CH-53E Aircraft Supports Ground Forces during Exercise

  • U.S. Marines board a CH-53E Super Stallion at Aibano training area during Forest Light 16-1, an exercise to increase interoperability of Japan Ground Self-Defense Force and U.S. Marine Corps forces. (U.S. Marine Corps/Lance Cpl. Mandaline Hatch)
    U.S. Marines board a CH-53E Super Stallion at Aibano training area during Forest Light 16-1, an exercise to increase interoperability of Japan Ground Self-Defense Force and U.S. Marine Corps forces. (U.S. Marine Corps/Lance Cpl. Mandaline Hatch)
  • U.S. Marines move between landing zones during a CH-53E Super Stallion rotary-wing aircraft assault transport at Aibano Training Area during Forest Light 16-1. (U.S. Marine Corps/Lance Cpl. Mandaline Hatch)
    U.S. Marines move between landing zones during a CH-53E Super Stallion rotary-wing aircraft assault transport at Aibano Training Area during Forest Light 16-1. (U.S. Marine Corps/Lance Cpl. Mandaline Hatch)

Ground forces face difficult and unknown terrain every day. With every step, they risk detonating improvised explosive devices and enemy detection.

That is where aviation assault support comes into play. Instead of trudging across treacherous terrain for hours, ground troops can board a CH-53 Super Stallion helicopter, load all of their cumbersome combat gear, and avail themselves of the aircraft's 73,500 pounds of maximum lift.

"We can provide a variety of heavy lifts in a much larger wave than any of the other rotary wing aircraft can," said Sgt. Timothy E. Eboch, a crew chief with Marine Heavy Helicopter Squadron 462.

HMH-462, a Super Stallion squadron, practiced aviation assault support during a bilateral air assault exercise at Aibano Training Area, Japan, Sept. 15, 2015. The exercise was part of the larger training exercise Forest Light 16-1, which enhances interoperability between the Japan Ground Self-Defense Force and U.S. Marine Corps.

The squadron deployed three CH-53s for the exercise, making a two-hour flight from Iwakuni to Aibano. Upon arrival, the CH-53s moved approximately 70 Marines between two training areas. The transportation facilitated training between Marines from 1st Battalion, 2nd Marine Regiment and JGSDF members with 50th Infantry Regiment.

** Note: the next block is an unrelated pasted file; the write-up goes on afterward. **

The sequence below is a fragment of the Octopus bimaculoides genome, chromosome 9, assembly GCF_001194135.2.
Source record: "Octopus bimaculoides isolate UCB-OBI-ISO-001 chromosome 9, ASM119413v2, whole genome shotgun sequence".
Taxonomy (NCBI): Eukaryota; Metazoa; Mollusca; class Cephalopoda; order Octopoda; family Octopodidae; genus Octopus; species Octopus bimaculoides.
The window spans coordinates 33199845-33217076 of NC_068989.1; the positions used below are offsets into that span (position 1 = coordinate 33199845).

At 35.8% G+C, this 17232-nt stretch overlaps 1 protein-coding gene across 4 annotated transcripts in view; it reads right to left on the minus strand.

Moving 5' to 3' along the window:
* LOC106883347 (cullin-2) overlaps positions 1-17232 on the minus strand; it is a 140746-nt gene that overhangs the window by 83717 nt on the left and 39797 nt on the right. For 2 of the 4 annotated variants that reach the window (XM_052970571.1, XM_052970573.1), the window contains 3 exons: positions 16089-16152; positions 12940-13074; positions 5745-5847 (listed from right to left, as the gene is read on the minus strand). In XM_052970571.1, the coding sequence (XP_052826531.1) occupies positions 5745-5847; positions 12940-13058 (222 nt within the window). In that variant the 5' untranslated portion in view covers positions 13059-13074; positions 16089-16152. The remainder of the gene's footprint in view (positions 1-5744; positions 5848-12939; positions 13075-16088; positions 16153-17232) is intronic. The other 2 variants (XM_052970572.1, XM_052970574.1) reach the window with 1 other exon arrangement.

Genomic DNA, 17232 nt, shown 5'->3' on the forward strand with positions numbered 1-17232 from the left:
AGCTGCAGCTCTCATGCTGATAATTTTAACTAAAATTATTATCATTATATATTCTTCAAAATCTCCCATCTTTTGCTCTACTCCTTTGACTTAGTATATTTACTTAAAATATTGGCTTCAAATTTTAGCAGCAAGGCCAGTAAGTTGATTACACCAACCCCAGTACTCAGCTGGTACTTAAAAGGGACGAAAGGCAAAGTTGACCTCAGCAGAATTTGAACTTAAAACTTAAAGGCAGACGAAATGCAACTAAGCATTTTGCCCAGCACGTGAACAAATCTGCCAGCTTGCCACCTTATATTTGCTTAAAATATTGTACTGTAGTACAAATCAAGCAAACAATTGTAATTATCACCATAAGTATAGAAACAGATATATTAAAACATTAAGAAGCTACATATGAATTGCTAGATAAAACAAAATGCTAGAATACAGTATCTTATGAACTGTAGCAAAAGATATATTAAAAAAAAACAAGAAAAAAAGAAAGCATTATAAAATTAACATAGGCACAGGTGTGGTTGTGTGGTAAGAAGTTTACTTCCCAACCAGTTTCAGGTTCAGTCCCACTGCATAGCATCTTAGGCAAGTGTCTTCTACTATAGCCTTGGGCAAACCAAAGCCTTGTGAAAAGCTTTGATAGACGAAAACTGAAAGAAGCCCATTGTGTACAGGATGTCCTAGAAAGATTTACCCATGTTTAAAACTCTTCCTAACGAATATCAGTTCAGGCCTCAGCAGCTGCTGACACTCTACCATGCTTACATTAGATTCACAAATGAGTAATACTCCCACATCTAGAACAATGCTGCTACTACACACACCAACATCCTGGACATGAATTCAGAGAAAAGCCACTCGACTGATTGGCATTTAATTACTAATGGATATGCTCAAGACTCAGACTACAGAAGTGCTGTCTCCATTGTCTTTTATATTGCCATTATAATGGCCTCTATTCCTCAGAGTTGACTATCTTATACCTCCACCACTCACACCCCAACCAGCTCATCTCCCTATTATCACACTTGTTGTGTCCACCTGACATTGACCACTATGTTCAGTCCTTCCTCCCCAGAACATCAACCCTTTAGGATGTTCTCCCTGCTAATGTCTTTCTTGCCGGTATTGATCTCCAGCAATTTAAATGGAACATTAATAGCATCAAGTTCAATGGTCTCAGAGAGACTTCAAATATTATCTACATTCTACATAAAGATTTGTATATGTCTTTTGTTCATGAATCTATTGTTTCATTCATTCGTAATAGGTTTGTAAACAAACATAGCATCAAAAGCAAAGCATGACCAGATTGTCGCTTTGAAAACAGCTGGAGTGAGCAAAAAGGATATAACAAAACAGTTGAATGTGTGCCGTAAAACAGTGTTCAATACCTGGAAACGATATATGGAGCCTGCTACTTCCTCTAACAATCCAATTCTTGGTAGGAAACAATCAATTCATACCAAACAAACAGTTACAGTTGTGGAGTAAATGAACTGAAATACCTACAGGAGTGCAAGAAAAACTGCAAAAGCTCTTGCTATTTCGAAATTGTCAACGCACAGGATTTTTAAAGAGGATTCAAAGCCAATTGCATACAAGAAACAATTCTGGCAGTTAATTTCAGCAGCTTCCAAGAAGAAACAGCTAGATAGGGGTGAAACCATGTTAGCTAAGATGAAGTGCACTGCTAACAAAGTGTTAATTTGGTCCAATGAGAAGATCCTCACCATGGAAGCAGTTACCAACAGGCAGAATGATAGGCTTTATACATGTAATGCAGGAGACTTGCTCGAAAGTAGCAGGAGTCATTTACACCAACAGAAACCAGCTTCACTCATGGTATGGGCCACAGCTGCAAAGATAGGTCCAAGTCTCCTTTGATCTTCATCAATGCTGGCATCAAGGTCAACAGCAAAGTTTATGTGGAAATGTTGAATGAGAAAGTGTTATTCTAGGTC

After the transporting the Marines, HMH-462 linked up with Marine Wing Support Squadron 171 to refuel the CH-53s for the return flight to Iwakuni. The support squadron provided fuel at a forward arming and refueling point, or FARP, in the southern portion of the Aibano training area.

Sgt. Scott E. Nowling, a collateral duty quality assurance representative with HMH-462, explained the importance of a FARP.

"We can land and refuel quickly to become an asset for wherever they need us," said the native of Plainfield, Indiana.

Eboch feels that the air support exercise was a step forward for everyone involved.

"Today went very smoothly," he said. "The coordination was great between us and the ground units. It's just another example of how, when we all work together, things work out well."

HMH-462 is with Marine Aircraft Group 16, currently assigned to MAG 36, 1st Marine Aircraft Wing, III Marine Expeditionary Force. MWSS-171 is with MAG 12, 1st MAW, III MEF.

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